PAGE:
Human memory, as complicated as it is, can be stimulated in more than one way by teachers. Learn more about the different memory types in the virtual classroom and how to teach to them.
Types of Memory
All human beings use more than one sense during the process of learning new information.
The most intense learning period in our lives is when we are infants. This is a time when we are unable to read or even understand the importance or the need of remembering certain facts. We are unable to grasp most of what is said to us, let alone piece it together in a way that is easier for us to remember, as we do when we are older and memorization becomes a conscious choice. This simple fact shows us that remembering and learning entail much more than simply reading or writing a piece of information countless times.
Human memory is stimulated in more than one way and a teacher should consider this when working on their presentations. Some of the common memory types identified in teaching practices are:
- Visual memory
- Associative memory
- Auditory memory
Memory Types in the Virtual Classroom
A person does not memorize in only one way, of course. We are complicated beings and so is the process of learning. All of the memory types are combined in each student, but certain ones are expressed more than others in a different, personal combination.
Learners with a vividly expressed visual memory are often encountered by teachers. This memory type suggests the need to see in order to understand. Students of this type enjoy colors, charts, drafts, and all types of visual stimulation.
How to boost visual memory in the virtual classroom
The virtual classroom is the perfect choice for students with a strongly expressed visual memory. The tools provided by the virtual environment are, by definition, visually stimulating. Information delivered through the virtual classroom should be, by default, easy to memorize by visual memory type learners.
- Use colors. The virtual classroom’s software gives you the ability to write in a wide range of colors. This simple approach is very stimulating for the brain because it sends a message saying that this colorful information is important.
- Use shapes. Shapes from the built in library are perfect for visualization and, therefore, are an ideal match for this type of student. Shapes can be part of a game or a design, or can be used to code additional information.
- Use images. Mix and match images and text in activities for identification and demonstration. This can stimulate the visual type learners’ brains and add yet another helpful layer of memories.
2. Associative Memory
Associative memory, like visual memory, is one of the most common dominant memory types. Learners with better expressed associative mechanisms of remembering can more easily grasp pieces of information by creating connections with already known details. The connection between the two may not always be obvious to everyone. These students are stimulated by rhymes, etymological connections, songs, parallels with other fields of knowledge, etc.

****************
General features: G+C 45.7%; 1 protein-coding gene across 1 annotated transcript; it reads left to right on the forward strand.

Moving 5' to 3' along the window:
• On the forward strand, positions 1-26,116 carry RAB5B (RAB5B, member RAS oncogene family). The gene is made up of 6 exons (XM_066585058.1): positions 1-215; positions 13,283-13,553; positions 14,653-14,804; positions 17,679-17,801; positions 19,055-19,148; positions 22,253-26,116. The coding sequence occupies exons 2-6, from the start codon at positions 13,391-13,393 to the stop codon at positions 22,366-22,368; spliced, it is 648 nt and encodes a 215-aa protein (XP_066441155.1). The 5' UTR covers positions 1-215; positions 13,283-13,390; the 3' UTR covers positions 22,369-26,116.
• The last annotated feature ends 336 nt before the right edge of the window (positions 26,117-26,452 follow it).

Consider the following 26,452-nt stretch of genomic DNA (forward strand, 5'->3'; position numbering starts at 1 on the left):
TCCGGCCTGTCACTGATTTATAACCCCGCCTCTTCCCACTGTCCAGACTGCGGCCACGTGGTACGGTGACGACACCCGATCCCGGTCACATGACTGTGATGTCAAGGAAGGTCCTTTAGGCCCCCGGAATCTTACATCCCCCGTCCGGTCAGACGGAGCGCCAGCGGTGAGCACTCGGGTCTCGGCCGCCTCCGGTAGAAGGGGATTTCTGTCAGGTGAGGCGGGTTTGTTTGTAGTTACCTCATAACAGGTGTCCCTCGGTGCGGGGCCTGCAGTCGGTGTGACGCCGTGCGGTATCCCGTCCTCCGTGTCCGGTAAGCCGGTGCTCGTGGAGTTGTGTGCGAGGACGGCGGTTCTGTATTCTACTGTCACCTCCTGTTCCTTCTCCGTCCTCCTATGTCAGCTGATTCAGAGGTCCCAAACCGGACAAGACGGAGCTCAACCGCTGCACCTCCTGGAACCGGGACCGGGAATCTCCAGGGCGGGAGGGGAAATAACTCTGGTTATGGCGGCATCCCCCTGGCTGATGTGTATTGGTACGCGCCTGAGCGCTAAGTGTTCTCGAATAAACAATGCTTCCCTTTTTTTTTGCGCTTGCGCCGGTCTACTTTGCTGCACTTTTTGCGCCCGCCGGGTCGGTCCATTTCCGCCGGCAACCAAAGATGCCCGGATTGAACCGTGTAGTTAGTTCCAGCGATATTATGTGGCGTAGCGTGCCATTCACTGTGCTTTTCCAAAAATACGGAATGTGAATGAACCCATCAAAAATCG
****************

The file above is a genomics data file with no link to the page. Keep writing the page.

How to boost associative memory in the virtual classroom
In the virtual classroom relationships between different bits of information are not too difficult to create. A good way to do so is to follow the same pattern of associating throughout the entire course.
- Easily connected. Use the internet as a source of associations. All possible connections are at your disposal while teaching in the virtual classroom.
- Draw boldly. Try visualizing the connections you want to highlight by actually drawing them using the virtual classroom’s tools.
- Get involved. Take part in your students’ associations by delivering images that represent the connections made by them. This will encourage them to follow their natural instincts on how to memorize, and it is both practical and accessible in the virtual environment.
Students that are good at listening activities probably remember best by using their auditory memory. This memory type empowers us to grasp information by hearing it – basically this is the connection between one of our most important senses and the brain. Learners with a well-adjusted auditory memory most commonly acquire pieces of knowledge by listening to them on a loop or even as just background noise while doing another activity; it is also helpful for them to listen to their own voice by reading out loud or by recording themselves.
How to boost auditory memory in the virtual classroom
Hearing is a powerful tool that can be used in the virtual classroom. Since it is a key element of learning, VEDAMO is well adapted to address it.
- Keep records. Encourage your auditory memory students to watch and mostly listen to their recorded learning sessions.
- Go global. Send your students podcasts and channels that are related to the topic. In the virtual classroom this can happen immediately with just a copied link.
- Reuse resources. If available, give your students access to all of the audio files used during the lesson from the virtual classroom’s file library.
- Add a layer. Achieve an additional boost by playing music or videos during the lesson in the background by using the virtual classroom’s media player. This way you can create one more association to the lesson and the material being taught.